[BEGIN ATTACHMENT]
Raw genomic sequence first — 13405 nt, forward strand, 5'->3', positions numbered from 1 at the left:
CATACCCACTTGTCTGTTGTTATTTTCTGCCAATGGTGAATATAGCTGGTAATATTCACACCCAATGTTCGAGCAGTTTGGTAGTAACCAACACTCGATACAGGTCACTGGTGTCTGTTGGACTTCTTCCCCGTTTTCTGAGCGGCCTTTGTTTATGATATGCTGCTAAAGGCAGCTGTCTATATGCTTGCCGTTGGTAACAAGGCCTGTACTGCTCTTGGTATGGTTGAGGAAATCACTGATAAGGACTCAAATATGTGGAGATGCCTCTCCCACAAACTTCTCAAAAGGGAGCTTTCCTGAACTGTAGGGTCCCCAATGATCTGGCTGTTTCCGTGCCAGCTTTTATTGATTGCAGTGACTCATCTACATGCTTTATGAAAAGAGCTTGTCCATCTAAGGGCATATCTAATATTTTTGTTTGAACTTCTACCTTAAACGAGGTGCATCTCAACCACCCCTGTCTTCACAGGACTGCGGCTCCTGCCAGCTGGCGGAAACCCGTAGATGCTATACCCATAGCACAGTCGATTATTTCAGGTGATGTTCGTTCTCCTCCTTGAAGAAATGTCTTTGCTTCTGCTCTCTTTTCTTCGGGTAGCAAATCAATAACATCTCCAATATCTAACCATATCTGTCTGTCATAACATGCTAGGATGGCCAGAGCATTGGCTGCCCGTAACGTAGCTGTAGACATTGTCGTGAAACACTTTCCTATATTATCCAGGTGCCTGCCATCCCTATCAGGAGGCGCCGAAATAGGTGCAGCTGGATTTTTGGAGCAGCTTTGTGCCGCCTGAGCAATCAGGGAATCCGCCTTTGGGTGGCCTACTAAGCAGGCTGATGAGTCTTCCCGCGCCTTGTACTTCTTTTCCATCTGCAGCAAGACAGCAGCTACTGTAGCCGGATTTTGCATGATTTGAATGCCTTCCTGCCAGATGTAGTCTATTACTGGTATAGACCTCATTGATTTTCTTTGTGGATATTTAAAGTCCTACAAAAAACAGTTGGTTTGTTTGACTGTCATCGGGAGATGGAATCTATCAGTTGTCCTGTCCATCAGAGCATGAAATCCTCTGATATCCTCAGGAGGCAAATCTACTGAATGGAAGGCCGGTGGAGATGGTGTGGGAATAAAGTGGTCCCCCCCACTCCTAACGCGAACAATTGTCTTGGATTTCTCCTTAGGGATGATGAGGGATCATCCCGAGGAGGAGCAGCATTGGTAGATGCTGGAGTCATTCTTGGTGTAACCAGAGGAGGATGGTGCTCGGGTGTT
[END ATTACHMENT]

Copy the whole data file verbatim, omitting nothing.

Raw genomic sequence first — 13405 nt, forward strand, 5'->3', positions numbered from 1 at the left:
CATACCCACTTGTCTGTTGTTATTTTCTGCCAATGGTGAATATAGCTGGTAATATTCACACCCAATGTTCGAGCAGTTTGGTAGTAACCAACACTCGATACAGGTCACTGGTGTCTGTTGGACTTCTTCCCCGTTTTCTGAGCGGCCTTTGTTTATGATATGCTGCTAAAGGCAGCTGTCTATATGCTTGCCGTTGGTAACAAGGCCTGTACTGCTCTTGGTATGGTTGAGGAAATCACTGATAAGGACTCAAATATGTGGAGATGCCTCTCCCACAAACTTCTCAAAAGGGAGCTTTCCTGAACTGTAGGGTCCCCAATGATCTGGCTGTTTCCGTGCCAGCTTTTATTGATTGCAGTGACTCATCTACATGCTTTATGAAAAGAGCTTGTCCATCTAAGGGCATATCTAATATTTTTGTTTGAACTTCTACCTTAAACGAGGTGCATCTCAACCACCCCTGTCTTCACAGGACTGCGGCTCCTGCCAGCTGGCGGAAACCCGTAGATGCTATACCCATAGCACAGTCGATTATTTCAGGTGATGTTCGTTCTCCTCCTTGAAGAAATGTCTTTGCTTCTGCTCTCTTTTCTTCGGGTAGCAAATCAATAACATCTCCAATATCTAACCATATCTGTCTGTCATAACATGCTAGGATGGCCAGAGCATTGGCTGCCCGTAACGTAGCTGTAGACATTGTCGTGAAACACTTTCCTATATTATCCAGGTGCCTGCCATCCCTATCAGGAGGCGCCGAAATAGGTGCAGCTGGATTTTTGGAGCAGCTTTGTGCCGCCTGAGCAATCAGGGAATCCGCCTTTGGGTGGCCTACTAAGCAGGCTGATGAGTCTTCCCGCGCCTTGTACTTCTTTTCCATCTGCAGCAAGACAGCAGCTACTGTAGCCGGATTTTGCATGATTTGAATGCCTTCCTGCCAGATGTAGTCTATTACTGGTATAGACCTCATTGATTTTCTTTGTGGATATTTAAAGTCCTACAAAAAACAGTTGGTTTGTTTGACTGTCATCGGGAGATGGAATCTATCAGTTGTCCTGTCCATCAGAGCATGAAATCCTCTGATATCCTCAGGAGGCAAATCTACTGAATGGAAGGCCGGTGGAGATGGTGTGGGAATAAAGTGGTCCCCCCCACTCCTAACGCGAACAATTGTCTTGGATTTCTCCTTAGGGATGATGAGGGATCATCCCGAGGAGGAGCAGCATTGGTAGATGCTGGAGTCATTCTTGGTGTAACCAGAGGAGGATGGTGCTCGGGTGTT